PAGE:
With a generally mild winter behind us, all indications point to an early season kickoff for striped bass fishing in the Mid-Atlantic and Northeast, and there are a few techniques that can help even a novice get in on the action. Before we get into the nuts and bolts, it’s important to note that the Atlantic States Marine Fisheries Commission (ASMFC) recently instituted new regulations to reduce striped bass mortality.
ASMFC is the state compact responsible for managing striped bass throughout their range. The scientists involved in monitoring the bass determined the stock suffered from overfishing in recent years. The ASMFC developed appropriate changes to the regulations, which Atlantic states implemented for the 2020 fishing season. These regulations vary from state-to-state under a system called “conservation equivalency,” which provides a small amount of latitude in the size, season and bag limits of striped bass as long as they comply with the goal of reducing the overall recreational harvest by 18 percent from the prior year.
Keep in mind, the total population of striped bass is not in dire shape. The cause for concern is a drop in spawning stock biomass, which is comprised of the larger, mature fish. When that segment of the population dropped below a pre-established threshold in the management plan, it triggered specific actions. Hence the mandate for additional conservation measures.
Most states are implementing a one-fish-per-day bag limit, and the fish retained must fall between a minimum and a maximum size. This is called a slot limit, and the preferred alternative is to keep only fish between 28 and 38 inches. All bass larger or smaller must be released, in addition to all additional fish caught once you have your one fish bag limit. Having an upper-size limit further reduces the harvest of spawning class fish.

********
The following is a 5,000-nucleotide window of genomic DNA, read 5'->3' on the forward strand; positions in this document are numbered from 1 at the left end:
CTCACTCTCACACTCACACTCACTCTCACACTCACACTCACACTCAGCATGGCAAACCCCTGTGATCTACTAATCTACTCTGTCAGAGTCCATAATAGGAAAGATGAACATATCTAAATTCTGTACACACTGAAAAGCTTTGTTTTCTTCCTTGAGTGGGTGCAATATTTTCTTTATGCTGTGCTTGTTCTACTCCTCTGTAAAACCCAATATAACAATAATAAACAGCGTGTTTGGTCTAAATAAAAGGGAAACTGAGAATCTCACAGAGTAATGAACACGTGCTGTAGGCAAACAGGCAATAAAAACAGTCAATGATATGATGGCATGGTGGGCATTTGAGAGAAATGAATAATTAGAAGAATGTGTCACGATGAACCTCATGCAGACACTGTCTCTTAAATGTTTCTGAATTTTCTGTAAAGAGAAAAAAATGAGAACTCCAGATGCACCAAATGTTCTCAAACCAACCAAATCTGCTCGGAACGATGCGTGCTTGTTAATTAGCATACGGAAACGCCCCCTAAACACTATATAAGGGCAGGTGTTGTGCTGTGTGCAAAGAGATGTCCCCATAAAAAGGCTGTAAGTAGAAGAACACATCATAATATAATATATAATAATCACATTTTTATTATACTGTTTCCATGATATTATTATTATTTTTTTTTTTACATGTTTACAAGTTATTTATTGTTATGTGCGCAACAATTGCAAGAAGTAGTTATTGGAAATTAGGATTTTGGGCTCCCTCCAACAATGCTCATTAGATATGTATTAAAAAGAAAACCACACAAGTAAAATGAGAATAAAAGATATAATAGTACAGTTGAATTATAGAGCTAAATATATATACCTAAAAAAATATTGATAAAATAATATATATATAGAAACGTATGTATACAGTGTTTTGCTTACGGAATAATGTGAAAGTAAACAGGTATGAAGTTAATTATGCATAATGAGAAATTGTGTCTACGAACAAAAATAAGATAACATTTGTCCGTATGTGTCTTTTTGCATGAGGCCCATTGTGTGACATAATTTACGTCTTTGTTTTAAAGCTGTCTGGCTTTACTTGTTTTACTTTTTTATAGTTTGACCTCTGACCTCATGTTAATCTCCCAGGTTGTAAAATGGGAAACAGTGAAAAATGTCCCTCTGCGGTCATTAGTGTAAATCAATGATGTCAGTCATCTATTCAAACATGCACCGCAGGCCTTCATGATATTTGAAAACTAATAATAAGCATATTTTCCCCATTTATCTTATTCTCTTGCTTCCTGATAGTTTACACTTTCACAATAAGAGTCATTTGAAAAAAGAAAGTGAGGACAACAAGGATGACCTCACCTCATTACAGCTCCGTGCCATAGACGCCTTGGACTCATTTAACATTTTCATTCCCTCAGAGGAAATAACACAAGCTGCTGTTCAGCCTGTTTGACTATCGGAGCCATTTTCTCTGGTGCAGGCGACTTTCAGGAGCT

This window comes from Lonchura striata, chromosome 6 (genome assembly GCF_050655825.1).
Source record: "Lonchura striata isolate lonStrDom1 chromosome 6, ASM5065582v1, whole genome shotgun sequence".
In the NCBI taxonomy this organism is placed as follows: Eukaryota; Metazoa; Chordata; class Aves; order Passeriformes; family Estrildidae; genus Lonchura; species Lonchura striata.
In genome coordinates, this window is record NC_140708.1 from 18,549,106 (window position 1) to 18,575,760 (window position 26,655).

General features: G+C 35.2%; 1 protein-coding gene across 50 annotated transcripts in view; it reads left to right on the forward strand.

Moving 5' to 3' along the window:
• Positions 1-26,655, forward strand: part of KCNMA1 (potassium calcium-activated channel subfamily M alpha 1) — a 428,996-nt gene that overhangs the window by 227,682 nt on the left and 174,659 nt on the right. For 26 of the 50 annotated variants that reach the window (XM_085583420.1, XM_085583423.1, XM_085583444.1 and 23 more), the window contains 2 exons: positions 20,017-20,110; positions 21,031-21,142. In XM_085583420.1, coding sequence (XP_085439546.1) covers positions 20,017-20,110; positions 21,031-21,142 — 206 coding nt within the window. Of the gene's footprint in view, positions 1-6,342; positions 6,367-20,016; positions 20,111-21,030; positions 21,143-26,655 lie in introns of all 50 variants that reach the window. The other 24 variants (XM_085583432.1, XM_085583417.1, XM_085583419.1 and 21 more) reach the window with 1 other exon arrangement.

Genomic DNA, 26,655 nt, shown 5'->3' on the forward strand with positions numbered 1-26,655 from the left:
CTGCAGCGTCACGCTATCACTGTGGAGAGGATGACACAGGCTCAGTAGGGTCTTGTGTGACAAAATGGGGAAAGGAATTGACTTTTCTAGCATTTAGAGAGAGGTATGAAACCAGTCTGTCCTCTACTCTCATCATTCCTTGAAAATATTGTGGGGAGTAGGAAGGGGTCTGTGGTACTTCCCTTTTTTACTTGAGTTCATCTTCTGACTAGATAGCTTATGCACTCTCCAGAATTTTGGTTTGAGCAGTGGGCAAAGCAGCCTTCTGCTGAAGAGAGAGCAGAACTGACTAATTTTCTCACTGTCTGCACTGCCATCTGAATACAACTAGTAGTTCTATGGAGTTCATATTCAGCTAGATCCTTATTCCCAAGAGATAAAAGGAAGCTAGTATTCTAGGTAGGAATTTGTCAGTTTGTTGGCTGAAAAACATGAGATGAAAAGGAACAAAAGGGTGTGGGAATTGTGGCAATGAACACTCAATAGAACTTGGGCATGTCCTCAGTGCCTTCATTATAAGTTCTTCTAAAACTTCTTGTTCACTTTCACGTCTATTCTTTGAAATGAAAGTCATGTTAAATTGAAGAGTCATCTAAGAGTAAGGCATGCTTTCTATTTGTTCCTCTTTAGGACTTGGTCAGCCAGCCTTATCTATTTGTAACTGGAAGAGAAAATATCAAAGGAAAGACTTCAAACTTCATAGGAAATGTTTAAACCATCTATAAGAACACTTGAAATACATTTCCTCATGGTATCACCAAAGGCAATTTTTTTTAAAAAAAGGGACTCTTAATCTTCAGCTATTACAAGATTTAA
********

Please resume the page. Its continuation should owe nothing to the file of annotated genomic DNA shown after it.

Other regulations are in place, such as mandating the use of circle hooks for all techniques that incorporate live or dead bait. Circle hooks prevent hooking fish in the gills or gullet, usually hooking the fish in the corner of the jaw. This simple device dramatically reduces the mortality of striped bass that are caught and released, but the techniques below discuss using artificial lures only.
Before you head out this spring, be sure you check the regulations for the state in which you will fish, because they can vary from state-to-state, and even between areas within a state.
In the early season, you can most likely find striped bass in estuary waters adjacent to major spawning rivers. These include the many rivers that flow into the Chesapeake Bay and the bay proper, the Delaware Bay and river system, the Hudson River including Raritan, Sandy Hook and Jamaica Bays, even the westernmost region of the Long Island Sound, and the lower Connecticut and Thames Rivers. These estuary complexes include bays, coves, backwaters and the rivers themselves. All act as nursery areas for large numbers of smaller bass where they feed and grow. The more open bay areas not only serve as nurseries for the smaller fish, but also as staging areas where larger bass will congregate and feed heavily prior to running up the rivers to spawn.
With all manner of baitfish flooding into these areas from the ocean as they warm, stripers will go on the feed. Small bait species provide food for the school-size fish and the influx of larger baitfish, such as river herring and menhaden, are forage for larger stripers.